Howdy – been a while since I rapped at ya. That’s because me & the family took our first international trip in a ridiculous number of years the past couple of weeks to Spain and Portugal. No, it wasn’t a beer-drinking trip per se – although beer consumption did, in fact, occur. I knew that these two Southern European countries would be exceptionally beer-unfriendly, and even my frantic Googling of “Spain AND Belgian beer” or “Madrid AND beer” turned up very little. I resigned myself to a wine-drinking, tapas-ingesting, paella-gulping sojourn, and by and large that’s what I got.
I’ll be frank with ya: though beer/cerveza/cervejia is everywhere here, GOOD beer is quite difficult to find, and the local macrobrews are mostly swill. Spaniards and Portuguese tend to drink a beer or a glass of wine with lunch and with their late-night dinners, so getting a pale, yellow pilsner is no problem. Even the “snack bars” and little food-serving corner stores always have something on tap. In Spain it was usually CRUZ CAMPO; in Portugal it was usually SUPER BOCK, which is neither a bock nor super. Of the two, I prefer the SUPER BOCK, though that’s like saying I prefer the thumbscrew to the rack. I rated the thin, weak, hop-free CRUZ CAMPO a 2/10, and I believe that’s probably overly generous. Now I did have a couple of decent, refreshing pilsners there, especially in Madrid and Toledo. They weren’t “craft brews”, but they washed down my meals about as well as they could. I think one was called ALHAMBRA. I don’t know, I wasn’t really taking good notes this time – and most meals were spent in the company of a “vino tinto”, or glass of red wine, as opposed to a glass of yellow beer.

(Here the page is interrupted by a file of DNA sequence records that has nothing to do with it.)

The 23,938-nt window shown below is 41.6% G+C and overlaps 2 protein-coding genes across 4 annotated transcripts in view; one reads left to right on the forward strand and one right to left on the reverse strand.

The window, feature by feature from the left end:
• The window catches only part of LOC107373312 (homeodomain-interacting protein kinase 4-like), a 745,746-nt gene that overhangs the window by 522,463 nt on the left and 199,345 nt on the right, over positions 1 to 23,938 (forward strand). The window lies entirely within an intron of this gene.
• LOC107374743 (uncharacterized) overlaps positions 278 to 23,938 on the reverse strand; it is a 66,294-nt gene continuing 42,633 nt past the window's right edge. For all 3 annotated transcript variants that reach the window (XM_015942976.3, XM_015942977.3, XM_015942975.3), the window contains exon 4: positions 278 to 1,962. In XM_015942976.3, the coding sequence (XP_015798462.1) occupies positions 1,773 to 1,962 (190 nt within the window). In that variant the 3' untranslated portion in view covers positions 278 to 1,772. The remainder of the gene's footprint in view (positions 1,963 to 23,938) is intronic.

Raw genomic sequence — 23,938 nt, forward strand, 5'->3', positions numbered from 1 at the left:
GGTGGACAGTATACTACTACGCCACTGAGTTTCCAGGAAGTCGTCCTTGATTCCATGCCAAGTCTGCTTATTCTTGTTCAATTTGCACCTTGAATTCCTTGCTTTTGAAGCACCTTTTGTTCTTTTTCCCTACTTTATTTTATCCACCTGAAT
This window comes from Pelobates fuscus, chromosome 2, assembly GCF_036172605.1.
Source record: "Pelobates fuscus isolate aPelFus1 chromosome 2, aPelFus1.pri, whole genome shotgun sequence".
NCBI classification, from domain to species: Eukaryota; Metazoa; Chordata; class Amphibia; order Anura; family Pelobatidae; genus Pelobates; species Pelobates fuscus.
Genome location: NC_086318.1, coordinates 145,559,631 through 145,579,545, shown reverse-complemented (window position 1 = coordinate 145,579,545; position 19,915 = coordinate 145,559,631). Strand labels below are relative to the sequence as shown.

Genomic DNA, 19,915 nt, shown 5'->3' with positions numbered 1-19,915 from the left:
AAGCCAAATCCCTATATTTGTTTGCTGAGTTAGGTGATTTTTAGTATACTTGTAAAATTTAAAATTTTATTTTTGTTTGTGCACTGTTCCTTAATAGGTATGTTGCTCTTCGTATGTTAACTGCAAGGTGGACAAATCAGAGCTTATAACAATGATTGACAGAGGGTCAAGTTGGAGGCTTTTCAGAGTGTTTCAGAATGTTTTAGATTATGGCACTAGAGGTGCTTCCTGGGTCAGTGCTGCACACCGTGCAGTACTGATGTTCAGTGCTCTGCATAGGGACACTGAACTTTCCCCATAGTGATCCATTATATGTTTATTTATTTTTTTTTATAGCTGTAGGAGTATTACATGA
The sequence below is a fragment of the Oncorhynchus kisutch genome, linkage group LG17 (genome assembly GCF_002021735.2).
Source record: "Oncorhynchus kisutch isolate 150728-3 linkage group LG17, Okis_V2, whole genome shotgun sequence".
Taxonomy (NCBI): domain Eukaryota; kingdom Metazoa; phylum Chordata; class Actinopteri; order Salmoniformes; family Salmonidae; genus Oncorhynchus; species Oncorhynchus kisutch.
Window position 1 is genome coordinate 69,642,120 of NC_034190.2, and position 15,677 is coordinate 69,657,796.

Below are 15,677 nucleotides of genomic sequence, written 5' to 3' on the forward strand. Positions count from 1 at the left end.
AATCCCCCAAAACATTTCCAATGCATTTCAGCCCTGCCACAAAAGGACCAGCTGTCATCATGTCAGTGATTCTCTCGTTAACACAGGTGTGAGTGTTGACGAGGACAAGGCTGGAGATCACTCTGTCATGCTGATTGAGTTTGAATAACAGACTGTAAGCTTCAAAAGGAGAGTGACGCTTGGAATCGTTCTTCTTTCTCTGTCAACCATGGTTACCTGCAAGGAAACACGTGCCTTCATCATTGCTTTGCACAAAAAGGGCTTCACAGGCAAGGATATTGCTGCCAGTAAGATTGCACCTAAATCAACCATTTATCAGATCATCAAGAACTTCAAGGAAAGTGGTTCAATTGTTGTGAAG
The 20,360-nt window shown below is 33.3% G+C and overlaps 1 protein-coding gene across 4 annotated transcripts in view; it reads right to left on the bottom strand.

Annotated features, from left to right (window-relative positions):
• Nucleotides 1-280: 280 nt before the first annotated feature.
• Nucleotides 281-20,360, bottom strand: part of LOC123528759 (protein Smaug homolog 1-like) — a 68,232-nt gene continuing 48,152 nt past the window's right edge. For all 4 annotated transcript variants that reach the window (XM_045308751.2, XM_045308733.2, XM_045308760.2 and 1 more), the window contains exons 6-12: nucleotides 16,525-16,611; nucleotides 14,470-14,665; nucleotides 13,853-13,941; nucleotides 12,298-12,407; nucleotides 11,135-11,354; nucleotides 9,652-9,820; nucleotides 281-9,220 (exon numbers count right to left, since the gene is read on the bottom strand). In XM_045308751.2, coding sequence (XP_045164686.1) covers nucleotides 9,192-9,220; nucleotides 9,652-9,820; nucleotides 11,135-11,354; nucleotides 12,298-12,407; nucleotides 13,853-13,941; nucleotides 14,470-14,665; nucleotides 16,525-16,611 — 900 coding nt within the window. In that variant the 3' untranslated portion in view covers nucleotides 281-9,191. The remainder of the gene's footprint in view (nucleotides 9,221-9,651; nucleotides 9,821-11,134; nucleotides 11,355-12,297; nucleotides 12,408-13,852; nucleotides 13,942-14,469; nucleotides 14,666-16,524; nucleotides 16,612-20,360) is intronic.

There was one beer-related excursion, on our second night in Madrid. I read about a brewpub (Spain’s only!!) called NATURBIER that made its own beer on site, and that said beer was actually pretty good. Some research indicated that NATURBIER was actually only a kilometer or so away from our hotel, so I snuck out that night and paid the place a visit. It’s a fun place – very light, very social and appears to be a cool place to hang out for a long evening. They make two beers and that’s it. The first is their HELLES BIER, which they call “jarra de cerveza rubia” (jug of beer) as opposed to their other one, “jarra de cerveza tostada especial” (jar of DUNKELS BIER). The HELLES BIER is a cloudy yellow and light, malty lager that stands up well to similarly-styled beers I’ve had elsewhere. It has a vague lemon and clove taste to it, and it’s pictured up above you there. Hedonist Beer Jive gives it a 6/10. The NATURBIER DUNKELS BIER, pictured to your right, defies description. It’s much more ale-like, very malty, and orange in color. I seriously could not find the words to describe it. It was “a beer”, better than most I had on the trip. Also a 6/10.
In Lisbon, Portugal I discovered a fantastic port wine place that would have to be the port wine dork’s dream bar, if such a microgenre-specific dork exists. Like a TORONADO of port wine, a total church of port where hundreds of different bottles are being poured, along with tons of vintage & aged bottles. It’s called SOLAR DO VINHO DO PORTO, and if you ever make it to Lisbon, you gotta go there and just randomly order three of them like I did – a “tawny”, a “ruby” and a “white”. Oh, and there’s this cool vegetarian restaurant in Lisbon called OS TIBETANOS that stocks bottles of DUVEL (the beer), which I had several of.
So that’s what we did the past couple of weeks. I have since come back to the United States and resumed my drinking of exceptional craft beers from around the globe, and will be reporting on them presently.